U.S. and Afghan security officials also continue experimenting with other irregular units. Abdul Rashid Dostum, the first vice president and an ex-militia leader, has publicly called for a new force of 20,000. Already, security officials are attempting to raise about 5,000 militiamen in at least seven provinces as a stopgap against rising insecurity. Afghan officials who feel qualms about hastily-raised forces with little training may lose the internal argument if insurgent attacks continue growing in 2015-2016 as forecast, leading to more pressure for quick fixes.

However, the ALP program has not improved security in many places and even exacerbated the conflict in a number of districts. A minority of villagers describe it as an indispensable source of protection, without which their districts would become battlegrounds or insurgent havens, but it is more common to hear complaints that ALP prey upon the people they are supposed to guard. Such behaviour often provokes violence: in 2014, an ALP officer was three to six times more likely to be killed on duty than his ANSF counterpart. At times, this reflected the way ALP units have become a central part of the war, singled out by Taliban as important targets. In other places, the high rate resulted from abuses – extortion, kidnapping, extrajudicial killings – that instigated armed responses. Teachers who feel outraged by ALP behaviour and pick up guns to attack an ALP outpost may have no connection to insurgents and may quickly return peacefully to civilian life. Such cases illustrate how ALP can inspire conflict, instead of quelling it.

The chequered history suggests further expansion of such forces would be a mistake, but an abrupt halt to the program would give insurgents a military edge, and ex-fighters might also be drawn to banditry and other forms of lawlessness if not carefully reintegrated into society or the ANSF. New policies are needed to extend ALP units with proven good behaviour, while reducing the overall force and ultimately ending the program. The mix of interventions required – strengthened oversight and integration into ANSF of units that would remain after poor ones are disbanded – includes additional training, vetting and discipline. Many domestic and international actors should be empowered to identify where the ALP contributes to instability, including the councils of elders originally convened to approve the program. Oversight mechanisms should have power only to reduce or eliminate ALP where the program is not working, not authorise bigger rosters or shift resources to new locations.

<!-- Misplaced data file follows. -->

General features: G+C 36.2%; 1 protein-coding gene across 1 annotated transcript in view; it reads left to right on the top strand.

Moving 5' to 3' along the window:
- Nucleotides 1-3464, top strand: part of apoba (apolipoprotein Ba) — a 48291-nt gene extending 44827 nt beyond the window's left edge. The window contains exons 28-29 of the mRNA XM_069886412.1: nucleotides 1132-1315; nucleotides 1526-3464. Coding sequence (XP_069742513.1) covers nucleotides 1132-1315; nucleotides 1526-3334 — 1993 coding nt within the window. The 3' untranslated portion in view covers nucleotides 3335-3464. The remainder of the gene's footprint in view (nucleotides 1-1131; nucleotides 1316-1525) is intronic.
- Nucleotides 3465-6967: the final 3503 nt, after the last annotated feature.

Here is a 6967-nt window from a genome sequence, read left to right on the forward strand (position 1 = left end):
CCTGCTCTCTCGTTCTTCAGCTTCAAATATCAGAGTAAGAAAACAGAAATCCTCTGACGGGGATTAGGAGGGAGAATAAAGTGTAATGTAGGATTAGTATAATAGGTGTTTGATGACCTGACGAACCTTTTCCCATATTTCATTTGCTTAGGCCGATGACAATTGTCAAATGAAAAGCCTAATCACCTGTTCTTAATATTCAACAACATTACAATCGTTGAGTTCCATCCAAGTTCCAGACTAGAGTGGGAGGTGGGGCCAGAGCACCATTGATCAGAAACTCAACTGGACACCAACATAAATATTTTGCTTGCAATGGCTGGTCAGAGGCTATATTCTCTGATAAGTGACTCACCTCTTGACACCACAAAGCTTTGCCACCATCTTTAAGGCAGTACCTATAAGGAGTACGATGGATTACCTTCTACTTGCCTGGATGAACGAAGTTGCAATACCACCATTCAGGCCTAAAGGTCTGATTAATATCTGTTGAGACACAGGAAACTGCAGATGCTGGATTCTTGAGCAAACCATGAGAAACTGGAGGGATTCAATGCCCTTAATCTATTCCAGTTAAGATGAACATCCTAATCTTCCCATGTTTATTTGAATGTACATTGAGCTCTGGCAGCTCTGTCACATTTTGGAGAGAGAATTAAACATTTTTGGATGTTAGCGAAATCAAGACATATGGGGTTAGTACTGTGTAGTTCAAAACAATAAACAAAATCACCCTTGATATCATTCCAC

Only a minority of the existing ALP would likely pass muster in such a stringent system, but those remaining should receive pay increases equivalent to those received by the national police (ANP), and adequate support from the government and international community. Washington’s allies have been reluctant to get involved with the program, but they should set aside their concerns as ALP members become bona fide policemen and leave behind the ALP’s history as a U.S. military project.

The Uncertain Future of the Afghan Local Police

Crisis Group's senior Afghanistan analyst, Graeme Smith, sheds some light on the uncertain nature of the ALP, and looks at the confusion surrounding whether they are harming or helping the situation. CRISIS GROUP
Interactive / Asia

Afghanistan Peace Talks Since 2018: A Timeline

As peace talks in Afghanistan unfold, the Taliban’s positions on a number of critical topics to be discussed with the Afghan government remain ambiguous or undefined. The group has undertaken some preparatory deliberations but has a long way to go before it reaches consensus on ideas for Afghanistan’s future.

Starting from President Ashraf Ghani’s peace offer to the Taliban in February 2018, this timeline tracks the developments that led to the present situation.